The average American farmer is still getting older, and his net farm income is still declining.
But the number of young farmers is increasing, the value of their production is above average, and the number of farms consisting of nine acres or less is on the rise.
Here are the highlights from the 2017 USDA Census of Agriculture.
2 million farms, 900 million acres, and 3.4 million producers. That’s a snapshot of the current American agricultural scene.
It is important to note that in the 2017 census, the USDA changed the way some of the questions were asked. The most noteworthy change was redefining producer to refer to anyone involved in making farm decisions.
Key facts from the latest Census of Agriculture include:
- The number of farms in the U.S. dropped 3.2% to about 2.04 million in 2017.
- Of America’s 900 million acres in farmland, about 401 million are permanent pasture, 396 million are cropland, 73 million are woodland, and 30 million are used for other purposes.
- The number of farms consisting of 9 acres or less rose to 273 thousand in 2017 from 224 thousand in 2012, the only acreage category that increased in numbers other than farms consisting of 2,000 or more acres.
- The average producer is now 57.5 years old, compared to 56.3 in 2012 (partially reflective of terminology changes in the census).
- The number of female producers has increased by 26.6% since 2012 (primarily reflective of terminology changes in the census).
- 58% of all farmers have their primary occupation outside of farming.
- 75% of all farms across the nation have Internet access.
- In 2017, U.S. farms produced $388.5 billion in agricultural products, down from $394.6 billion in 2012.
- The largest farms ranked by sales (those selling $5 million or more in agricultural products) accounted for less than 1% of all farms, but over 35% of all sales.
- Producers under 35 years old had a total value of production of $273,522, compared to $190,245 for all producers.
- Total U.S. production expenses have decreased 1% since 2012.
- Total U.S. net farm income has decreased 5% since 2012, despite an 11% increase in government payments.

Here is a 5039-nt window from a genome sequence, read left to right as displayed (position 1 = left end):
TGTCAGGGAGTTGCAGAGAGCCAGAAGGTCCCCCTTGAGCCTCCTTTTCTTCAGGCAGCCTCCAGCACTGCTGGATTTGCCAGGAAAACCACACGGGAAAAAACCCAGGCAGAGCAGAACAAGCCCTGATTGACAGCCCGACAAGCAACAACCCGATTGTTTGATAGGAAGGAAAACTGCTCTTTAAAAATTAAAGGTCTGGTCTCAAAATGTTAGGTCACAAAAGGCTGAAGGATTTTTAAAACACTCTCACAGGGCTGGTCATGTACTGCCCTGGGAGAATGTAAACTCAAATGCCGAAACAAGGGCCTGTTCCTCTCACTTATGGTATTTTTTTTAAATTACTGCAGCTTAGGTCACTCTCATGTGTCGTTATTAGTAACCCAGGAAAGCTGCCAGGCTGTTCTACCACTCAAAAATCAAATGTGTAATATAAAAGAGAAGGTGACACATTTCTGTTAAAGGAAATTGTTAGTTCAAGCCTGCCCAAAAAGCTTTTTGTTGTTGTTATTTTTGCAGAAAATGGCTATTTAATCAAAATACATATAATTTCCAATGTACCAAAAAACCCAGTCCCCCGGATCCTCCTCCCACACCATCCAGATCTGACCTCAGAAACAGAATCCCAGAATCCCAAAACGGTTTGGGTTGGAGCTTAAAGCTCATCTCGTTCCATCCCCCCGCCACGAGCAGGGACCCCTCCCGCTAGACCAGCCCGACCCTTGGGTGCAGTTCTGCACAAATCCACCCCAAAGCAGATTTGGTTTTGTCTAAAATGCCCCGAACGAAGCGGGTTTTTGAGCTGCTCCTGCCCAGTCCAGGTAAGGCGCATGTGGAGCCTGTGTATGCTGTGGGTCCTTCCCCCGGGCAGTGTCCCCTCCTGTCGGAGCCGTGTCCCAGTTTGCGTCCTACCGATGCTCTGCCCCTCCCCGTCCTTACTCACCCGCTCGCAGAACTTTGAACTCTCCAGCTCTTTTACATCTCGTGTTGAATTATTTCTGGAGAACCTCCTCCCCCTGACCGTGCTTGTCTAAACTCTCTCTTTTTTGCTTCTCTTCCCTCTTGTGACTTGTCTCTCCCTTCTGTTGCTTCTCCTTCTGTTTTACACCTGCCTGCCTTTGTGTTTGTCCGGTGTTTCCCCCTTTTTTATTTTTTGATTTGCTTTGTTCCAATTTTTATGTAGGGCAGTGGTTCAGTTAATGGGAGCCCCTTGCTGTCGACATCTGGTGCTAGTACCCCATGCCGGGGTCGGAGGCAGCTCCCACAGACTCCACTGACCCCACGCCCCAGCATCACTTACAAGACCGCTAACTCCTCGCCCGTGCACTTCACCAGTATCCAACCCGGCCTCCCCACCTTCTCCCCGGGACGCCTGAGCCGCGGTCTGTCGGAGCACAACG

- The average net income per farm has decreased 2% to $43,053.
The top 10 states attracting beginning farmers (those with 10 or fewer years of experience) were:
- Alaska (46% of total number of producers statewide).
- Georgia (33%).
- Maine (33%).
- Hawaii (32%).
- Florida (31%).
- Rhode Island (31%).
- West Virginia (31%).
- New Hampshire (31%).
- Colorado (31%).
- Vermont (30%).
The top 10 agricultural states by sales were:
- California ($45.2 billion).
- Iowa ($29.0 billion).
- Texas ($24.9 billion).
- Nebraska ($22.0 billion).
- Kansas ($18.8 billion).
- Minnesota ($18.4 billion).
- Illinois ($17.0 billion).
- North Carolina ($12.9 billion).
- Wisconsin ($11.4 billion).
- Indiana ($11.1 billion).
The top seven agricultural counties by sales nationwide were all located in California.
The top five commodities nationwide, ranked by sales, were as follows:
- Cattle and calves ($77.2 billion; the leading state was Texas).
- Corn ($51.2 billion; the leading state was Iowa).
- Poultry and eggs ($49.2 billion; the leading state was Georgia).
- Soybeans ($40.3 billion; the leading state was Illinois).
- Milk ($36.7 billion; the leading state was California).
On the Kansas scene, key facts from the census include:
- The number of farms fell to 58,569 in 2017 from 61,773 in 2012 owning to a decline in numbers of medium-sized farms.
- Farms of 1 to 9 acres increased to 2,665 in 2017 compared to 1,975 in 2012.
- Farms of 10 to 49 acres also increased to 10,101 in 2017 from 9,776 in 2012.
- The average farm increased in size to 781 acres in 2017 from 747 acres in 2012.
- The estimated market value of land and buildings climbed to an average of about $1.4 million per farm in 2017 from $1.2 million in 2012.
The top five agricultural products in Kansas in 2017, ranked by market value, were:
- Cattle and calves (58.1% of total sales).
- Grains, oilseeds, dry beans, and dry peas (32.3%).
- Hogs and pigs (3.8%).
- Milk from cows (3.1%).
- Other crops and hay (1.4%).
More documents related to the ag census will continue to be released over the next few months and years.
The next census of agriculture will be in 2022.
List of Reports and Publications
All the data currently available for the 2017 census, plus release dates for upcoming publications.